The Care Act – A Whistle Stop Tour

The Care Act is a long document to read so here I have introduced key areas, so make yourself a coffee or whatever is your favorite beverage and have a read!

The Implementation of the Care Act brings the greatest change for a long time.  This is a whistle stop tour of the key elements of the act. Why not make yourself a cuppa whilst your reading this!

The Care Act creates a single, consistent route to establishing an entitlement to public care and support for all adults with needs for care and support. It also creates the first ever entitlement to support for carers, on a similar basis.

Your local authority will have to provide comprehensive information and advice about care and support services in their local area. They will need to consider how the approach they take affects people’s well being. There will need to be more engagement with local providers.

1. General Responsibilities.  It will help to improve people’s independence and wellbeing. It makes clear that local authorities (LA’s) must provide or arrange services that help prevent people developing needs for care and support or delay people deteriorating such that they would need ongoing care and support.

2. Who is entitled to care and support. The Care Act aims to create a single, consistent route to establishing an entitlement to public care and support for adults. The LA will use an eligibility framework to determine this.  The Act is aiming to get consistency across all LA’s, so no matter where you are, you should get the same level of support.

3. Assessments and eligibility. The Act gives local authorities a duty to carry out a needs assessment in order to determine whether an adult has needs for care and support. The assessment:

Must be provided to all people who appear to need care and support, regardless of their finances or whether the local authority thinks their needs will be eligible;

Must be of the adult’s needs and how they impact on their wellbeing, and the outcomes they want to achieve;

Must be carried out with involvement from the adult and, where appropriate, their carer or someone else they nominate, including an independent advocate provided by the local authority; As part of the process, the local authority must consider other things besides services that can contribute to the desired outcomes, and whether any universal preventative services or other services available locally could help them stay well for longer.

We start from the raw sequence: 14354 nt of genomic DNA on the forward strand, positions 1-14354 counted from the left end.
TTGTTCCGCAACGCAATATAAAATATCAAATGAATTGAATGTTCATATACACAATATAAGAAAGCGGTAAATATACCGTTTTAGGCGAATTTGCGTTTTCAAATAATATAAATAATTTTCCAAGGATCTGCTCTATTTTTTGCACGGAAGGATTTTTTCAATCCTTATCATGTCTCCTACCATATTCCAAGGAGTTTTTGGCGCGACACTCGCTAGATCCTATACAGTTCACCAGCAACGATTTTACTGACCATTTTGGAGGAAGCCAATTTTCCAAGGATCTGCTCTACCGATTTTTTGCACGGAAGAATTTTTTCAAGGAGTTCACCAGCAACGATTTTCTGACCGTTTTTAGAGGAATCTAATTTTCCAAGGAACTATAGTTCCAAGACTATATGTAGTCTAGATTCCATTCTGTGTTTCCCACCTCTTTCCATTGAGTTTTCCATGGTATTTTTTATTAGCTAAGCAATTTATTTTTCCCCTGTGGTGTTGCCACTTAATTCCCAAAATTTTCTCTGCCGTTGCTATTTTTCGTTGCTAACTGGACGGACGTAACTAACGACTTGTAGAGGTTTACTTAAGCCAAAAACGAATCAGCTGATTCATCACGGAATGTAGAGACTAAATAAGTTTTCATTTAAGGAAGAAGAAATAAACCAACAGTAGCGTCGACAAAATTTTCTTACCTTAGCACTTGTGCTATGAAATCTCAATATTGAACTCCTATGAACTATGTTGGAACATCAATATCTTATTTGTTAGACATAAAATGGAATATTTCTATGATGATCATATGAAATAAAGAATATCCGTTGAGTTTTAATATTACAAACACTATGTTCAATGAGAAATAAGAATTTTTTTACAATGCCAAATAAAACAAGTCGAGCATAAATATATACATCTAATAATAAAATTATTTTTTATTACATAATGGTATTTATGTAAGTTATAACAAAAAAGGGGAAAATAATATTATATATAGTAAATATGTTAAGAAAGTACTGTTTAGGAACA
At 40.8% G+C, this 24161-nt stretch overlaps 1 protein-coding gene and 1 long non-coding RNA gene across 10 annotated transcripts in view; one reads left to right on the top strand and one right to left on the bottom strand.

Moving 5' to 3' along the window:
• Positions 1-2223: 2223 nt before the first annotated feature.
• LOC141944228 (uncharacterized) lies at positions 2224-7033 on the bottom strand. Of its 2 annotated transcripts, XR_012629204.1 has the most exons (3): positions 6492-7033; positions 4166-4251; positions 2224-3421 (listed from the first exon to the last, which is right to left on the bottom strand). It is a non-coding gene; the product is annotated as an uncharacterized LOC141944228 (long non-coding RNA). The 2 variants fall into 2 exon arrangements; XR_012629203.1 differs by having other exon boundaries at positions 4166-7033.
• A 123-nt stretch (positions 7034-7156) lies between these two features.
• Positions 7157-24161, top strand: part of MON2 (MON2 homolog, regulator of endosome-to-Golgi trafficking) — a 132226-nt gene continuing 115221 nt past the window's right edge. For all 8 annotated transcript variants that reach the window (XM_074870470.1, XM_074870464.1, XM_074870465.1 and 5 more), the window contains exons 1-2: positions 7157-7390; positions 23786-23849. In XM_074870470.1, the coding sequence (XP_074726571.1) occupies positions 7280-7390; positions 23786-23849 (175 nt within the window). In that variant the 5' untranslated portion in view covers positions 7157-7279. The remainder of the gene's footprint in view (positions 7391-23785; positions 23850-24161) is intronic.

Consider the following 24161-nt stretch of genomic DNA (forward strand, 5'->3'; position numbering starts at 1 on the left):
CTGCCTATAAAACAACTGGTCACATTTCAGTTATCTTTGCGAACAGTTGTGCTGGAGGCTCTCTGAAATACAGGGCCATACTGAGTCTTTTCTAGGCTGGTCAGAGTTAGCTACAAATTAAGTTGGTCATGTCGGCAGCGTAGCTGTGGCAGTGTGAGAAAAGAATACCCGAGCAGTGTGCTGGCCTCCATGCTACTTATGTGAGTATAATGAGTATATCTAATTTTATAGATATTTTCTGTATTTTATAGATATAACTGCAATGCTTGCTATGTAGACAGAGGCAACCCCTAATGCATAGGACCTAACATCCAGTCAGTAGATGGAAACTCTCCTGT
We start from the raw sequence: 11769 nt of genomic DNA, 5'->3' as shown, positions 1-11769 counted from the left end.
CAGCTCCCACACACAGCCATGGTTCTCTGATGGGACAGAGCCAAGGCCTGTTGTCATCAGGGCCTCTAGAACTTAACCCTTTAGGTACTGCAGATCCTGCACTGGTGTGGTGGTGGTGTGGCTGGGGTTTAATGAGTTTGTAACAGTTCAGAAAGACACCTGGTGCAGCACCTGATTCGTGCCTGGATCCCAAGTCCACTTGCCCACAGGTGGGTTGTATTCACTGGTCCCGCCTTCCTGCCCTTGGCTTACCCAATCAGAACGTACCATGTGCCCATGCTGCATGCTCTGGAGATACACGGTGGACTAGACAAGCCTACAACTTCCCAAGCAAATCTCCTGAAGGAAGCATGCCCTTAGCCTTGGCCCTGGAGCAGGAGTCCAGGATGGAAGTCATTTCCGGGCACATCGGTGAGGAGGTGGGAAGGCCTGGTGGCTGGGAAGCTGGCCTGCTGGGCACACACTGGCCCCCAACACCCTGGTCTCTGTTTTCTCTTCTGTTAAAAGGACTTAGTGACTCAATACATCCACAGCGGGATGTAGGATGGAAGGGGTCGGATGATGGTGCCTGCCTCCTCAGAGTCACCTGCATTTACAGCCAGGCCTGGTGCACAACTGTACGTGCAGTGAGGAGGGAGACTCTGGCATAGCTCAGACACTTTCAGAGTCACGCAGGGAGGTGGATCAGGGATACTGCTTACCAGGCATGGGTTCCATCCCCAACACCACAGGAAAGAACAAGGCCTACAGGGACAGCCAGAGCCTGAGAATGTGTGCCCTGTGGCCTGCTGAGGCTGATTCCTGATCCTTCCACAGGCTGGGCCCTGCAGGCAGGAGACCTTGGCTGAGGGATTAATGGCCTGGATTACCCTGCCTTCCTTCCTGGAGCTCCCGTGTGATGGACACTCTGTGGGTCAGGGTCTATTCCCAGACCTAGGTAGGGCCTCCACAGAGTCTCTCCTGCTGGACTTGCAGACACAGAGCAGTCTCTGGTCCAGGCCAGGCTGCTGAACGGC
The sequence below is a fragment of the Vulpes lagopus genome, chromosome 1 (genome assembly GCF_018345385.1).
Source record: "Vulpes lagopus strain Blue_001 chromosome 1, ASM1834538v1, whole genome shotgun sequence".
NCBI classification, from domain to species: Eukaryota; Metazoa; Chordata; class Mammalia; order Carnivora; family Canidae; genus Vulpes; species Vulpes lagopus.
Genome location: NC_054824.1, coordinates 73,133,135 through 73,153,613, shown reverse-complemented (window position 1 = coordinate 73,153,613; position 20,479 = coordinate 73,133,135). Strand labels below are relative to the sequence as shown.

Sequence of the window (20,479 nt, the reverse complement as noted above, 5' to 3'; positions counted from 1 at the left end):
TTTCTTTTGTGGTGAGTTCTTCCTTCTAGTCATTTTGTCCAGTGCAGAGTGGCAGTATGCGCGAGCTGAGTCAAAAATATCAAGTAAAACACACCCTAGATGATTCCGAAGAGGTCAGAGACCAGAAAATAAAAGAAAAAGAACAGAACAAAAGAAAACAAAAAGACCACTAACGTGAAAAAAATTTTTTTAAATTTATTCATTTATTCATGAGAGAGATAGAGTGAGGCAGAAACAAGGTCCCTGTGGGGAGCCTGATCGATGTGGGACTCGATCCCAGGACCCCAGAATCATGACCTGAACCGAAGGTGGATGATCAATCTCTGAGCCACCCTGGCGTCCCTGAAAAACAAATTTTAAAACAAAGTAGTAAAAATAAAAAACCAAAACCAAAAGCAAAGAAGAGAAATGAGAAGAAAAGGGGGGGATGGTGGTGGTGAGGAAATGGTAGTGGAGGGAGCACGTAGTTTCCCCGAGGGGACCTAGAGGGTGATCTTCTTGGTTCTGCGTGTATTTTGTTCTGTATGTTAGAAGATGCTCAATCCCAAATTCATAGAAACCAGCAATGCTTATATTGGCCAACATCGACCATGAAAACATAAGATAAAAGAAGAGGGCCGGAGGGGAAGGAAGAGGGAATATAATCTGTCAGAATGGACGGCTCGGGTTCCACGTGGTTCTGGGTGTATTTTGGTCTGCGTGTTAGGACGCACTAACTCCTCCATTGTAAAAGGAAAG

4. Care and support planning.  The care and support planning process is there to help decide the best way to meet the person’s needs. It considers a number of different things, such as what needs the person has, what they want to achieve, what they can do by themselves or with the support they already have and what types of care and support might be available to help them in the local area.

5.Transitions. This covers the requirement for those moving from children’s services to adult services. The Act says that if a child, young carer or an adult caring for a child (a “child’s carer”) is likely to have needs when they, or the child they care for, turns 18, the local authority must assess them if it considers there is “significant benefit” to the individual in doing so. This is regardless of whether the child or individual currently receives any services.

6.Charging.  The act stipulates that all local authorities should have transparent charging policies. Deferred payment eligibility criteria also has to be explained. 

7Funding Reform. Cap on care costs system and the extension to means-tested financial support for care costs will work from April 2016. These reforms will end the unfairness and fear caused by unlimited care costs and provide more people with financial support from the State towards the costs of their care and support.
8. Safeguarding.  This has been neither systematic nor co-ordinated in the past. The Act sets out a clear legal framework for how vulnerable adults should be safeguarded. Each area will have its own safeguarding board.

9Carers.  The Act gives local authorities a responsibility to assess a carer’s needs for support, where   the carer appears to have such needs. This replaces the existing law, which says that the carer must be providing “a substantial amount of care on a regular basis” in order to qualify for an assessment.

10. Continuity of Care.  Continuity of Care means that the local authority will be responsible for ensuring that there is continuity of care when a person moves from one area to another. Obviously the person has a responsibility of informing the local authority that they are moving. The Act lays down steps which need to be taken by the two local authorities.

11Market Oversight and failure.  ​The Act introduces a regime whereby the financial stability of the most” hard to replace” care provider is scrutinised. The CQC will take on the responsibility of assessing the financial sustainability of these care providers from April 2015

I have included a link to an easy read version too!
For further help or information on the Care Act, please get in touch.

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